In this week’s Parshas Vayechi the Torah states in Bereishis 48:1 "ויחי יעקב בארץ מצרים שבע עשרה שנה, ויהי ימי יעקב שני חייו שבע שנים וארבעים ומאת שנה"  “And Yaakov lived seventeen years in the land of Egypt, and it was the days of Yaakov’s life -  one hundred and forty-seven years”. Parshas Vayechi is unique in that it is a ‘Parsha Stuma’- a closed section. There are no spaces left between last week’s parshas Vayigash and this week’s parshas Vayechi. Several commentators give insight as to why this is. The Midrash Rabbah explains since Yaakov Avinu dies, the subjugation of the Jews in Mitzrayim will begin. A second interpretation is that Yaakov wanted to reveal the end of days, the time when Moshiach will arrive. And so God ‘closed him up’ and took away this ability. A third explanation is Hashem in His mercy closed up, hid all the difficulties, tragedies, and problems of the world. This also signifies that Yaakov would be protected from any of the infighting that may occur among his children. The manifestation of Yaakov being protected and not be subjected to any discord from his family truly gave him that ‘life’ both in this world but more importantly in the world he was now heading towards.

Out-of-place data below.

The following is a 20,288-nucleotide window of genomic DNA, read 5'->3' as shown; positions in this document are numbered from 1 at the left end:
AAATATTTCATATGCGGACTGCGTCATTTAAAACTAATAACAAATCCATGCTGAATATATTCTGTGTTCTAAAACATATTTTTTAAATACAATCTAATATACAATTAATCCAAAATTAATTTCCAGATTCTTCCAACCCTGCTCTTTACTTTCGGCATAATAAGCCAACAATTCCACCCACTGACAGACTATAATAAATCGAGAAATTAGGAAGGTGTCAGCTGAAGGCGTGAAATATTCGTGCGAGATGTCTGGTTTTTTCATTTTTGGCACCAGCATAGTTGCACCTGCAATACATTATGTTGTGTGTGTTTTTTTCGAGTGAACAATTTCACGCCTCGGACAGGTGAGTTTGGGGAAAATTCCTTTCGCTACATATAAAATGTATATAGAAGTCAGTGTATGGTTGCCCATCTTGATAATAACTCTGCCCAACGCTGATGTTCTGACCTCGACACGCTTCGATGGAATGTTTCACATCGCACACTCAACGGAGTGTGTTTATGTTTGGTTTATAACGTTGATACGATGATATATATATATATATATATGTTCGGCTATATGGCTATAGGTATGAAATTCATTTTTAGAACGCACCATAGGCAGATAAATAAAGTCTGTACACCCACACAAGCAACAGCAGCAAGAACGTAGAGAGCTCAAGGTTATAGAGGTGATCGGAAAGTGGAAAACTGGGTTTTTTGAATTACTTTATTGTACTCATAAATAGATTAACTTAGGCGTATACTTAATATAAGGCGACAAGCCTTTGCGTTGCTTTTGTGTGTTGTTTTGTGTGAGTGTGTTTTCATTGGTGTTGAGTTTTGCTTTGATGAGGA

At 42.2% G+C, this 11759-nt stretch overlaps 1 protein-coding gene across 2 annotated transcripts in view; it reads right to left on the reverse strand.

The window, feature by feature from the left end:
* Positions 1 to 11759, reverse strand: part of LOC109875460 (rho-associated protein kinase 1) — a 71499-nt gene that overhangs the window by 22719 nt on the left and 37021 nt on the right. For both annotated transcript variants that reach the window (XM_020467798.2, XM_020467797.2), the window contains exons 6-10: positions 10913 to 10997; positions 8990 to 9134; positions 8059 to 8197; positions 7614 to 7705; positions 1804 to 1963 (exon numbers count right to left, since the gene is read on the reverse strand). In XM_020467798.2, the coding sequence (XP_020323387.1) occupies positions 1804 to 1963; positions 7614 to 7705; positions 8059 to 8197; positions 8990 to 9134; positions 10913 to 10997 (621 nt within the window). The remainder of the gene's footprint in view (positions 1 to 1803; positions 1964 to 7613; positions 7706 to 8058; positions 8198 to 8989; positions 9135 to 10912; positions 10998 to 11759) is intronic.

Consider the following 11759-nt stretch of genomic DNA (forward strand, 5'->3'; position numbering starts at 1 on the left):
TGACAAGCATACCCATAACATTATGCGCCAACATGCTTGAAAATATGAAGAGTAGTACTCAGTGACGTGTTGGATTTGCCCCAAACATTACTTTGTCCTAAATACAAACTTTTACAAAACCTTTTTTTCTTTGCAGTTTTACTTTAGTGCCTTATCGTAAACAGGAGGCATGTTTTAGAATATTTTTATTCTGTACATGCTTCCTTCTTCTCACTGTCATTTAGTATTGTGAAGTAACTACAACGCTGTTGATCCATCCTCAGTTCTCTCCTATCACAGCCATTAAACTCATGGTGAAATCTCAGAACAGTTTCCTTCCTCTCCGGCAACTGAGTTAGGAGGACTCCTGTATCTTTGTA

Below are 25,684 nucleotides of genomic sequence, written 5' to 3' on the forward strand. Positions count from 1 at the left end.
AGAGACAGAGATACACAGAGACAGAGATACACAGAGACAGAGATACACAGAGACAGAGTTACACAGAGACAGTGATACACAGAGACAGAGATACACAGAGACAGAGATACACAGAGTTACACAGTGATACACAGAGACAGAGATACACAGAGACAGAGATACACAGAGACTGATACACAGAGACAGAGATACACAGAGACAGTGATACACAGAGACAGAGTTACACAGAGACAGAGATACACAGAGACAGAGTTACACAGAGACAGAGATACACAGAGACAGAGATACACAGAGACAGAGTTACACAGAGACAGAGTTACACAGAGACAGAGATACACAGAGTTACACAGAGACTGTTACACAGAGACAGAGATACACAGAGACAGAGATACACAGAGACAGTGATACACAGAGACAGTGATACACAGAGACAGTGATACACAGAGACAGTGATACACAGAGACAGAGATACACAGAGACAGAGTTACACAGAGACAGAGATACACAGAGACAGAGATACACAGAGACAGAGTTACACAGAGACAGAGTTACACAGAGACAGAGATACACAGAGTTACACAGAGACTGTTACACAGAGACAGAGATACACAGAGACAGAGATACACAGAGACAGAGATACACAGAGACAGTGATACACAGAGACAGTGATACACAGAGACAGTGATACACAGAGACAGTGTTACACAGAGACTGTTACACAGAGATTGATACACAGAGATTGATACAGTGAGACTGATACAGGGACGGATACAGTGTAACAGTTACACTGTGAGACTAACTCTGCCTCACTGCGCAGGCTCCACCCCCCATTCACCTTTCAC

We all want peace in our family and homes whether the children are young or growing older, but we especially want our children to get along when they are older. This Shabbos Parshas Vayechi was established by the National Association of Chevra Kaddisha, the Holy Burial Society, to be the Shabbos dedicated to focusing of end-of-life concerns. The transition to the next world should be an easy and pleasant one for everybody.    

Mon, April 15 2024 7 Nisan 5784